Africans Are Their Own Enemies


Africa is one of the most beautiful continents in the whole world. It boasts of unique wildlife, beautiful culture, traditions, precious minerals, and amazing natural scenery but on the other hand, Africans are their own enemies. Last weekend, as Rwanda was commemorating 20 years since the terrible genocide hit the country, citizens of the Central African Republic were busy butchering each other in the name of religious violence. There seems to be a scramble for blood in Africa, not because of witchcraft or other satanic rituals, but because of something that no one seems to understand at the moment.

Despite its magnificent beauty, Africa still bleeds with violence, hatred and mass deaths. By now, it seems that the only solution to inter-community conflicts in Africa is violence but this approach has always created more wounds than solving the problems at hand. Africa cannot be blamed for the bad weather in some parts of the continent, diseases or natural calamities, but Africans should be blamed for turning their own land into a battle field.

The violence between Muslims and Christians in the Central African Republic raises the question of whether Africans really learn from their previous mistakes or not. One might argue that a mistake does not qualify to be called one unless repeated twice but for the case of Africa, the same mistake has been repeated more than a million times.

The world is getting tired of watching Africans killing themselves and every year, leaders from across the globe gather to commemorate such sad memories of the deceased. The recent violence in South Sudan claimed more than 10,000 lives and shattered the hopes of millions. The same case applies to the post-election violence in Kenya in 2008 where 3,000 lives were lost, the violence in northern Nigeria, and the recurrent disputes in Congo.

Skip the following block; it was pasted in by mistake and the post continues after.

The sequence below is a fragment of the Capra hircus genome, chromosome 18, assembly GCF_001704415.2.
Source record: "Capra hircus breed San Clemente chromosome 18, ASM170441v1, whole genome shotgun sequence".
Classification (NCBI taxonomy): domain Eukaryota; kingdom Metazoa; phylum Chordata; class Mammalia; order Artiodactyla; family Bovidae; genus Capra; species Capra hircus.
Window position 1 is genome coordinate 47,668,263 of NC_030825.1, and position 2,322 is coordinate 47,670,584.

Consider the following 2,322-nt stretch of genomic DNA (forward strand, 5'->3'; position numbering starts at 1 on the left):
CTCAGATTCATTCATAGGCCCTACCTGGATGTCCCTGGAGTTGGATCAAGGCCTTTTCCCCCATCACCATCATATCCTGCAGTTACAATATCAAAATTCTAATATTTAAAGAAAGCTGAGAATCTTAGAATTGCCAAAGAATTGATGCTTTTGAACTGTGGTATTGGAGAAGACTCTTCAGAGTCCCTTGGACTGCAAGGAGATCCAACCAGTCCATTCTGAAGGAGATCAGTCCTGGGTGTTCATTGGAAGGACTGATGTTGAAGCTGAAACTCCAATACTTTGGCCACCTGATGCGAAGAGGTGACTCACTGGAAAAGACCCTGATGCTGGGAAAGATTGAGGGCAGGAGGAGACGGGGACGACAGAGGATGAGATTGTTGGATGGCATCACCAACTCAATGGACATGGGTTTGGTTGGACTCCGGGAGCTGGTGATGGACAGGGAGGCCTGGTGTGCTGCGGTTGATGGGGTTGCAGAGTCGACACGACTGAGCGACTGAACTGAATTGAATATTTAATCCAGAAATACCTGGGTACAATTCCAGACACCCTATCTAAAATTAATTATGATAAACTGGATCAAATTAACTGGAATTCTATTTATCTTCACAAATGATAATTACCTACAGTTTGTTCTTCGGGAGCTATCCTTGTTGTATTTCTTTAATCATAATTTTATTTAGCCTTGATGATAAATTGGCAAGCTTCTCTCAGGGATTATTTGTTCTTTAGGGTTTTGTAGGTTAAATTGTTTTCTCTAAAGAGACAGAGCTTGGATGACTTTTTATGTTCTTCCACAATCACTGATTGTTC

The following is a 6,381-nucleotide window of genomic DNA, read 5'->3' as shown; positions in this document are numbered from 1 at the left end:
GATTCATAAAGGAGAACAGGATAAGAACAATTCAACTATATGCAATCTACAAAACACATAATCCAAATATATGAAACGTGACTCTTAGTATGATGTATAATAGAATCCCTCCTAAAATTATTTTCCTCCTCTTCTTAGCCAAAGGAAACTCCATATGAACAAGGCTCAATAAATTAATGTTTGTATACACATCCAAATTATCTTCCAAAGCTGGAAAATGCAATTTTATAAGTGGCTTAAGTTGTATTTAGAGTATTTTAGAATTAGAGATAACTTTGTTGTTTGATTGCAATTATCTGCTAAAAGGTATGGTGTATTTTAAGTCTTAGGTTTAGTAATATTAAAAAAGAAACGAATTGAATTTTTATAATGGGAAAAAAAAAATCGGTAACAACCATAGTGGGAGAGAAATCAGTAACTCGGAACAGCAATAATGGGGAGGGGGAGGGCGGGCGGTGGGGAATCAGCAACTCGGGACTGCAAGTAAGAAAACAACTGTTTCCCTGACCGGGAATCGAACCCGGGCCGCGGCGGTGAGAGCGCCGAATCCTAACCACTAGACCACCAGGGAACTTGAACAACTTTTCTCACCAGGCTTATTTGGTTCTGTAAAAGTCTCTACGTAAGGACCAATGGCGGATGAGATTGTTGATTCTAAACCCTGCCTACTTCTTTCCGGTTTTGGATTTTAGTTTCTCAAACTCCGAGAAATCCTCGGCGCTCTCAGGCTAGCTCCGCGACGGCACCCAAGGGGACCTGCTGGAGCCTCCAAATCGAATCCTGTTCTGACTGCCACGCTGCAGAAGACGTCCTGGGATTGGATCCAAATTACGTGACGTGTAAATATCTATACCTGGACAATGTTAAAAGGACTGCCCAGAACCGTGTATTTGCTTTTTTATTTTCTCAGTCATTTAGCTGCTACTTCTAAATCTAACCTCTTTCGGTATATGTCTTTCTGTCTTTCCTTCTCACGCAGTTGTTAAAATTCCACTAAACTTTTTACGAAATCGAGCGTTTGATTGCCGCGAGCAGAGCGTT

Back to Rwanda, France had to skip the genocide commemoration event after being accused by President Paul Kagame of fueling the violence that claimed at least a million lives in 1994. The horrific genocide happened in a span of 100 days therefore meaning that more than 300,000 people were killed every month, and at least 33,000 a day. This just explains the kind of horror, injustice, pain and damage Africa is inflicting on itself.

For so many years, America, France, Germany, Italy, Britain, and other European nations have been accused of meddling into the affairs of Africa especially at a time when the continent is in a crisis. This was evident during the Black Hawk incident in Somalia in 1993 where armed militias felled two American helicopters that had been sent to quell the political crisis in the Horn of Africa.

When the world sits back and watches Africa bleeding, it is accused of neglect and when it steps in to help, it is accused of interference. The best thing for Europe to do now is to sit back and watch Africa solving such problems its own way, whether violently or not. Europe should now focus on European affairs and let Africa take care of African affairs.

By the time Africa realizes that not every problem is solved with violence and genocides, maybe only two Africans, a male and a female, would be alive to witness the horror left behind by the mass killings. Then the two survivors will swear to learn from the past, unite and give birth to a new generation of Africans who believe that violence is not always the solution to political, economic or social problems. However, instead of waiting for the new generation to take over, the current one should wake up and realize that they are their own enemies.

Opinion By Andrew Wandola



BBC News



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